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Chapter 6 : Cellular Receptors of Picornaviruses: an Overview

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Abstract:

The most surprising result of studies focused on early events in animal virus infection is the diversity of cell surface proteins serving as receptors. Two viruses belonging to two entirely different families, say, the small RNA coxsackievirus B and the large DNA adenovirus 2, have chosen the same small cell surface protein as receptor (CAR). Perhaps assembled the most diverse menu of cellular receptors. Most receptors belong to the immunoglobulin (Ig) superfamily or the integrin receptor family. Considering the many unresolved puzzles concerning enterovirus entry, and the steady expansion of picornavirus genera, the number of picornavirus receptors can increase significantly in the future. The cellular function of integrins includes binding extracellular matrix proteins, cell-cell interactions, and signal transduction. Decay accelerating factor (DAF) (CD55) is a member of the regulator of the complement activity protein family and protects the cell from autologous lysis. Heparan sulfate has been implicated in receptor function for certain strains of foot-and-mouth disease virus (FMDV) and clinical isolates of echovirus 6. The difference in receptor utilization not only yields host range phenotypes in vitro, but it has also a profound effect on pathogenesis in animals. The polypeptide chain of decay-accelerating factor (DAF) consists of four short consensus sequences (SCRs), some of which are involved in virus binding. Pathogenesis is determined by tissue tropism, spread of the virus to target tissues, and virulence.

Citation: Rieder E, Wimmer E. 2002. Cellular Receptors of Picornaviruses: an Overview, p 61-70. In Semler B, Wimmer E (ed), Molecular Biology of Picornavirus. ASM Press, Washington, DC. doi: 10.1128/9781555817916.ch6

Key Concept Ranking

Foot-and-mouth disease virus
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Major Histocompatibility Complex
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Sodium Dodecyl Sulfate
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MHC Class I
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Figures

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FIGURE 1

Classes of molecules chat serve as cell receptor for picornaviruses. The structure shown for the integrins family is a generic representation. Abbreviations: PVR, poliovirus receptor; CAR, coxsackievirus-adenovirus receptor; DAF, decay-accelerating factor; GPI, glycosylphosphatidylinositol; HAVCR-1, hepatitis A virus cellular receptor type 1; ICAM-1, intercellular adhesion molecule type 1; VCAM-1, vascular cell adhesion molecule type 1; VLDL-R, very-low-density lipoprotein receptor. Other molecules of the LDL receptor gene superfamily also serve as receptor for minor group human rhinoviruses (see chapter 9). Adapted from Wimmer ( ). Numbers indicate domains implicated in virus binding.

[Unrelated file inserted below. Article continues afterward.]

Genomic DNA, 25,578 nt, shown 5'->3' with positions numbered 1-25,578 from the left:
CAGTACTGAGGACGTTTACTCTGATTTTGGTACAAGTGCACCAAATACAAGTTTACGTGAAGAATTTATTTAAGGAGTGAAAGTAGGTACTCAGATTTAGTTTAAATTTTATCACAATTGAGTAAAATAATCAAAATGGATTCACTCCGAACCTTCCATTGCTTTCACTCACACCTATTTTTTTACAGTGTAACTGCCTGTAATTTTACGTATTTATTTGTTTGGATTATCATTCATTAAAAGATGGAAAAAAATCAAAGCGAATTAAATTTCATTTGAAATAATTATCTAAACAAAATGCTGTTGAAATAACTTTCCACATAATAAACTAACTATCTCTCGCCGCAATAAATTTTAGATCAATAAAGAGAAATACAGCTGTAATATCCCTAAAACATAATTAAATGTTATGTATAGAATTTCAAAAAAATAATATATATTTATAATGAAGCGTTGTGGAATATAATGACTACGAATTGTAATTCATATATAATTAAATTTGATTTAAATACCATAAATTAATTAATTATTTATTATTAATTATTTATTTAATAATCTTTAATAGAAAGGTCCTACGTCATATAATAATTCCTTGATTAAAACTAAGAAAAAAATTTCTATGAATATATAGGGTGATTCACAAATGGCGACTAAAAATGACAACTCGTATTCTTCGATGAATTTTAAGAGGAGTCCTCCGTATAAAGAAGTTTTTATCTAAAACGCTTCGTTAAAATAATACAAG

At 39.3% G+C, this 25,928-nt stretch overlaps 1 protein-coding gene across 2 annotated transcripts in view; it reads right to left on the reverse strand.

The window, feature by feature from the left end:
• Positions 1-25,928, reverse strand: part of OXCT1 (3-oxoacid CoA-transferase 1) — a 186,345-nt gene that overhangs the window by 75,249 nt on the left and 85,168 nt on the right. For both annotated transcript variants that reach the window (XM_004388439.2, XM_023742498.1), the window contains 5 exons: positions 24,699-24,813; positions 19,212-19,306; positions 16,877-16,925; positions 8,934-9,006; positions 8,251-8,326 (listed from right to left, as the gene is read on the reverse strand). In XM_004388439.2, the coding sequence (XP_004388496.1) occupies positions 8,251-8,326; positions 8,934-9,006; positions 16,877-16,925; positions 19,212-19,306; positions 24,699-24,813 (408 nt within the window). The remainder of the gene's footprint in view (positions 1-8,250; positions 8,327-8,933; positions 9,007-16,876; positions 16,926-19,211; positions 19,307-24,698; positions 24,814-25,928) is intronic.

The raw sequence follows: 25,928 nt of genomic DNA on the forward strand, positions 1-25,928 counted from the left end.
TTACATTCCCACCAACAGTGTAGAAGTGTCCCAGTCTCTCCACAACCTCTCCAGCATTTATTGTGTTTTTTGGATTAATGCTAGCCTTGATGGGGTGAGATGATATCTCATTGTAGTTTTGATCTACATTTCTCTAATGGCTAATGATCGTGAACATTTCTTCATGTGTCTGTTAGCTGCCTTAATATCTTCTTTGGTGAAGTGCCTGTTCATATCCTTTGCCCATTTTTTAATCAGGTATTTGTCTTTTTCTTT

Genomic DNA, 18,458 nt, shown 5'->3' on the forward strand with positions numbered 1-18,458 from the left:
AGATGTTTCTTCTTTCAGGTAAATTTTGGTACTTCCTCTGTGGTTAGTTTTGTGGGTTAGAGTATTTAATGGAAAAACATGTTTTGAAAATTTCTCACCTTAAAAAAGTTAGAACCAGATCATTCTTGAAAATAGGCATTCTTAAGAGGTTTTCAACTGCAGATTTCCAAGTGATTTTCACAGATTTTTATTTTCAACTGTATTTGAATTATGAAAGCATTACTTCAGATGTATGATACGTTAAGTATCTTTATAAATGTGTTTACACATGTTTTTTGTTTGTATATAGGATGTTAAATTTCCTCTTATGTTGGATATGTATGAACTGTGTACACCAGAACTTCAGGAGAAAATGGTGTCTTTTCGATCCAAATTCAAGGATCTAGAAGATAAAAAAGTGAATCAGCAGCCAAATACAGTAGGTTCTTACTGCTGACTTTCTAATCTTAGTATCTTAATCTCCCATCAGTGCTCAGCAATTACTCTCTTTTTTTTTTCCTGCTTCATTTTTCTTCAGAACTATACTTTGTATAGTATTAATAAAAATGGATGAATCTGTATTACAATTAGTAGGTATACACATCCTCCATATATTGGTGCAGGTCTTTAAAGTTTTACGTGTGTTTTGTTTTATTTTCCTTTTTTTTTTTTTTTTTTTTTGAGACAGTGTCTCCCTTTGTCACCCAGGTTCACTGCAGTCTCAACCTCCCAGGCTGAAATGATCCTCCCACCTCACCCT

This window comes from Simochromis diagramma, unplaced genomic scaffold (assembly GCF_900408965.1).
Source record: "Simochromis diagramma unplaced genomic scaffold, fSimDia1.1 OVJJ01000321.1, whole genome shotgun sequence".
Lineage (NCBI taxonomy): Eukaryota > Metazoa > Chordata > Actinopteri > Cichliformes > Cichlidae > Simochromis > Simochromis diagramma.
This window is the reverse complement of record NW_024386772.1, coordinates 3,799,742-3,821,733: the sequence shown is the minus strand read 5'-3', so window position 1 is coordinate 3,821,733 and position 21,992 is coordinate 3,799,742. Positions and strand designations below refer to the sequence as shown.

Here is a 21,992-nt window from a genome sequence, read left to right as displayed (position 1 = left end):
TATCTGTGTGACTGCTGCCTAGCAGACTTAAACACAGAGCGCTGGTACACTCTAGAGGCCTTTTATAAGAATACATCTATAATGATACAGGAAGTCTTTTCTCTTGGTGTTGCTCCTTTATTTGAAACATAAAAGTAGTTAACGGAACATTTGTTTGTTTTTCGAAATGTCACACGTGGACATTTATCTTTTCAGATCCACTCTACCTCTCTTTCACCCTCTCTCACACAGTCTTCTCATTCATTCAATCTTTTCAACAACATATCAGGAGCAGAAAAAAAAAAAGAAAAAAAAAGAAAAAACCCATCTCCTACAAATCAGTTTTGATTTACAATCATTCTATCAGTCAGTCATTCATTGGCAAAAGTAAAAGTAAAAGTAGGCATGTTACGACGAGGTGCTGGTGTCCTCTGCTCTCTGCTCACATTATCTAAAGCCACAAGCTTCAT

Citation: Rieder E, Wimmer E. 2002. Cellular Receptors of Picornaviruses: an Overview, p 61-70. In Semler B, Wimmer E (ed), Molecular Biology of Picornavirus. ASM Press, Washington, DC. doi: 10.1128/9781555817916.ch6
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Tables

Generic image for table
TABLE 1

Overview of disease syndromes and receptors of six genera of

Receptors: the molecules listed are sufficient to dock a virion to the cell surface, but they are not necessarily competent to initiate an infectious cycle. Receptors in bold letters are likely to be essential and sufficient for infectivity. Abbreviations: , , , integrins ( , , vitronectin receptors; = VLA-2, a collagen and laminin receptor); DAF, decay-accelerating factor (CD55); CD155, poliovirus receptor (Pvr); ICAM-1, intercellular adhesion molecule 1; HCAR, human coxsackievirus B and adenovirus 2 receptor; VCAM, vascular cell adhesion molecule; HAVcr-1, receptor for hepatitis A virus; -m, -microglobulin, a component of MHC class I; MAP-70, a protein of the MHC class I; CD59, complement control protein. Italics denote a nonhuman pathogen; ND, not determined.

Clusters of enteroviruses refer to groups of enteroviruses arranged predominantly according to genotypic kinship ( ; chapter 2). Poliovirus was added to the C-cluster because of its close relationship to the Ocluster coxsackieviruses A. More clusters including mainly animal enteroviruses have been proposed.

Receptors may be specific for specific serotypes. For details, see text.

Accessory factors are defined here as proteins that enhance infectivity. In some cases, blocking an accessory factor by monoclonal antibodies may block infection. This, however, may be restricted to specific virus-cell pairing (e.g., infectivity of some echoviruses on RD cells, but not on HeLa cells, can be blocked with monoclonal antibodies to :-m).

Numbers in this column refer to references describing the identification of receptors.

List of human syndromes adapted from reference . Common syndromes in humans caused predominantly by one and/or other member(s) of the cluster, but member viruses of other clusters or even genera may cause the same syndrome.

Rieder and Wimmer, unpublished data.

Coxsackievirus A24v is a genetic variant of coxsackievirus A24.

Citation: Rieder E, Wimmer E. 2002. Cellular Receptors of Picornaviruses: an Overview, p 61-70. In Semler B, Wimmer E (ed), Molecular Biology of Picornavirus. ASM Press, Washington, DC. doi: 10.1128/9781555817916.ch6
Generic image for table
TABLE 2

Sites of attachment on virions and receptors

V, V domain; C, C domain; * indicates N-terminal binding domain.

Citation: Rieder E, Wimmer E. 2002. Cellular Receptors of Picornaviruses: an Overview, p 61-70. In Semler B, Wimmer E (ed), Molecular Biology of Picornavirus. ASM Press, Washington, DC. doi: 10.1128/9781555817916.ch6

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